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Wound Maceration: Identification, Management and Prevention

Prolonged and excessive exposure to moisture can result in skin damage and softening which is called ‘maceration’. As excessive exudate production is a common feature of chronic wounds, maceration is an often encountered problem in wound care. Other causes of skin maceration include urinary incontinence, sweating, or leakage from a stoma. An umbrella term “Moisture Associated Skin Damage” has been recently introduced to describe the various forms of skin problems resulting from excessive moisture. Maceration resulting from chronic wound exudate is termed “periwound moisture associated dermatitis” and should be readily identified by podiatrists and wound care specialists.

How Chronic Wound Exudate Leads To Skin Maceration?

A moist wound environment is considered essential for optimal wound healing. This is because the components found in acute wound exudate accelerate wound healing through multiple mechanisms. As a result, moist wound dressings have become a standard in modern wound care. However, there is a distinction between a moist environment that is conducive to healing compared with chronic wound exudate that contains components which are detrimental to skin integrity. Therefore, it is the components of the fluid and not the fluid itself which contribute to the development of maceration.

Unlike the exudate in acute wounds, there are high levels of matrix metalloproteinases, neutrophil elastase, and other inflammatory mediators in chronic wound exudate that result in damage to the epithelium. The reduction in skin integrity predisposes chronic wounds to infections. Wound maceration has been found to delay wound healing, increase the risk of tissue necrosis, and has been associated with considerable discomfort to the patients. 

Wound maceration is observed in chronic wounds such as pressure ulcers, venous ulcers, and diabetic wounds. Diabetic chronic wounds are particularly vulnerable to maceration because of neuropathic changes that affect perfusion to the skin and alter its ability to withstand trauma resulting from excessive pressure and exudate. 

Identification of Wound Maceration

Wound care specialists and podiatrists need to be able to accurately distinguish between normal hydrated skin and peri-wound maceration.  It is easy to mistake a newly formed epithelial tissue for maceration because of its pale white appearance. Therefore clinicians need to take clinical history and examination into consideration when suspecting a possible diagnosis of maceration.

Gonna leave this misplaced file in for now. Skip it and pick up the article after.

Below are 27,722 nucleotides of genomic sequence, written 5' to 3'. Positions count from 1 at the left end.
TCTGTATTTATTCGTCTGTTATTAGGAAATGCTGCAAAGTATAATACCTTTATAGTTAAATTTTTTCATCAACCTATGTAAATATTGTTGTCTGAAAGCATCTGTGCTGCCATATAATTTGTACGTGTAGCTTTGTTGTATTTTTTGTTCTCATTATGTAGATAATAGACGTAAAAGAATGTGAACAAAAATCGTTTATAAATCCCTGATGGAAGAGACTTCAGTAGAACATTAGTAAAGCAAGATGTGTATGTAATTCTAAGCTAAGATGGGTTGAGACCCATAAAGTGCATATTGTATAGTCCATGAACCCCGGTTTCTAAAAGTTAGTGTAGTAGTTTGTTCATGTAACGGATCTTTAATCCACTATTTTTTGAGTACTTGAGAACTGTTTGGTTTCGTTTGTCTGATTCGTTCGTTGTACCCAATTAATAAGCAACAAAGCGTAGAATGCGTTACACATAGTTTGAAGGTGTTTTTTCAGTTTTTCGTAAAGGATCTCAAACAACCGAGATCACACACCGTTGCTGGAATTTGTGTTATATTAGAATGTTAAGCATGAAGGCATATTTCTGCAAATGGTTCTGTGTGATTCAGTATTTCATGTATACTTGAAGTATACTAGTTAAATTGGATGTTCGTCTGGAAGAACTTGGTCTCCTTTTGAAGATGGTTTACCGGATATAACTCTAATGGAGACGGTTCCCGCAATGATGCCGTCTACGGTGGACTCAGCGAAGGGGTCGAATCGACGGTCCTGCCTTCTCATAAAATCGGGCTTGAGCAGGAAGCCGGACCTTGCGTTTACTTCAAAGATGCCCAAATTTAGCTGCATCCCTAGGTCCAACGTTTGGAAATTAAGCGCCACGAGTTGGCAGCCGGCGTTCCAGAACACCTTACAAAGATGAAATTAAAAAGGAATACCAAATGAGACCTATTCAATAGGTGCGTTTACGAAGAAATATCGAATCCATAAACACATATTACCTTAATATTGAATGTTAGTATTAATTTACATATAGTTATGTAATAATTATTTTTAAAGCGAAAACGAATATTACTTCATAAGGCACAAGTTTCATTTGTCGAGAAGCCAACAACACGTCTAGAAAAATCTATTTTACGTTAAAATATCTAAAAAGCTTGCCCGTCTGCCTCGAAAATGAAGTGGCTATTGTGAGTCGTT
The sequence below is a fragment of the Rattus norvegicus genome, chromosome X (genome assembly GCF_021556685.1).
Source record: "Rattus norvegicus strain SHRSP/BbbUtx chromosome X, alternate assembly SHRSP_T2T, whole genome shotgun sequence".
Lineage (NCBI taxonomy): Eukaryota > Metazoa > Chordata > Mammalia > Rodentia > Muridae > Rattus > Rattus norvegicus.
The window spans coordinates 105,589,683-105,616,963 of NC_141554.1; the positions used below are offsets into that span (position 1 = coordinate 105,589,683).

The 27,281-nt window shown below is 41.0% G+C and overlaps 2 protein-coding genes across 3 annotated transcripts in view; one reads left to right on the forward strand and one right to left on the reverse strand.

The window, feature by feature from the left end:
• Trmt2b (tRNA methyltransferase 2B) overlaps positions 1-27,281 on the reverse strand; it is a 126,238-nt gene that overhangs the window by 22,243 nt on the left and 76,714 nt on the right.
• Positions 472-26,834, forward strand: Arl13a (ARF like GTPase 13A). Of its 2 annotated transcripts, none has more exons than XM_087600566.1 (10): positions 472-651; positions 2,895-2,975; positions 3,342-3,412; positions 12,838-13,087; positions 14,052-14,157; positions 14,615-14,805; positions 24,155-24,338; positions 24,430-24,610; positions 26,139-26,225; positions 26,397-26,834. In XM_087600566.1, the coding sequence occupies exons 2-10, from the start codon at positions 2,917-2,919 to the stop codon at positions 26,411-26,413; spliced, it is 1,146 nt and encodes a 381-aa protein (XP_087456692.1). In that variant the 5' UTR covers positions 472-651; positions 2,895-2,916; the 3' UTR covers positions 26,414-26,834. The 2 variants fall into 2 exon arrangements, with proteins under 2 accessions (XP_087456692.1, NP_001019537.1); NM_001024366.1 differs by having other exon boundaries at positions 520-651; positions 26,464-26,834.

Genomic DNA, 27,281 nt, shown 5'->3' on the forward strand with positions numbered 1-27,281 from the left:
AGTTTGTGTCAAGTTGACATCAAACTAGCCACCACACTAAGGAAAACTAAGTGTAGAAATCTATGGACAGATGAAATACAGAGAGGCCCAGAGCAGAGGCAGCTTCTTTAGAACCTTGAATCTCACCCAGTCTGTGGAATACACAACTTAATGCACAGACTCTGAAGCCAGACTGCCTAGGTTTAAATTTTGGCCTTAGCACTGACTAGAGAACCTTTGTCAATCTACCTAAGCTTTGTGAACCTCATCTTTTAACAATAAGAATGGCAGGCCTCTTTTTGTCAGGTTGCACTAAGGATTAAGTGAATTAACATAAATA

Maceration chronic wounds present with a high level of exudate and whitish, swollen skin. The surface of the skin is roughened and lined with a network of grooves termed as the “sulci cutis”. It is similar in appearance to the white, wrinkly skin observed after spending a long time in a bath. There may also be associated eczema, erythema, and necrotic tissue. In addition, there could be an extensive breakdown of the tissue in the periwound area.

Management And Prevention Of Wound Maceration

The management of wound maceration is a balancing act between excessive dryness and excessive exudate.  For reduction and prevention of wound maceration, the following  points should be kept in mind:

  • Skin assessment and care: The periwound skin should be regularly assessed for skin damage after every dressing change. The wound edge should be properly assessed and the wound should be cleaned with normal saline. 
  • Selection Of Appropriate Wound Dressing: as a general rule, try to select dressing according to the level of exudate present. For wounds with heavy exudates, highly absorbent dressings such as hydrofiber, hydrocolloids, and alginates are appropriate. Regular hydrocolloid and hydropolymer are suitable for wounds with moderate exudate. For wounds with little exudate, thin hydrocolloid, and Lite hydropolymer. Occlusive dressings have the potential to exacerbate maceration and therefore should be avoided.
  • Recognition and management of infection: Wound infection is linked with increased production of wound exudate. Therefore, early recognition and treatment of wound infection are essential in the prevention and management of peri-wound maceration. Silver-impregnated foam dressings have antimicrobial activity and are better in the prevention of periwound skin maceration compared to foam dressings.
  • Compression Therapy: Lower-limb venous ulcers are associated with heavy exudate which can lead to maceration. Theoretically, compression therapy can help to reduce local wound exudate and edema. Therefore, compression therapy can be prescribed to patients with venous ulceration to prevent periwound skin maceration.
  • Dressing Change: Wounds with heavy exudates require daily dressing change.  Avoiding regular dressing changes can increase the risk of wound maceration due to excessive exposure of the wound to moisture. For wounds with a moderate amount of exudate, dressing can be kept on for five days before requiring a change. Wound care specialists and podiatrists should rely on their clinical judgment for estimation of wear time.
  • Skin Protectant: Skin protectants allow the adhesive wound dressings to be applied even when the skin is damaged and allow for a wound healing environment. Studies that compared the effect of a skin protectant with a placebo for prevention of wound maceration found them to be effective. However, the barrier film was not found to be superior to zinc oxide-based protectants.
  • Moisturizer: Dermatitis is a common complication of peri-wound maceration. Moisturizers can be applied to the surrounding skin to prevent the development of dermatitis. Fragrance-free formulations should be preferred especially for patients with sensitive skin.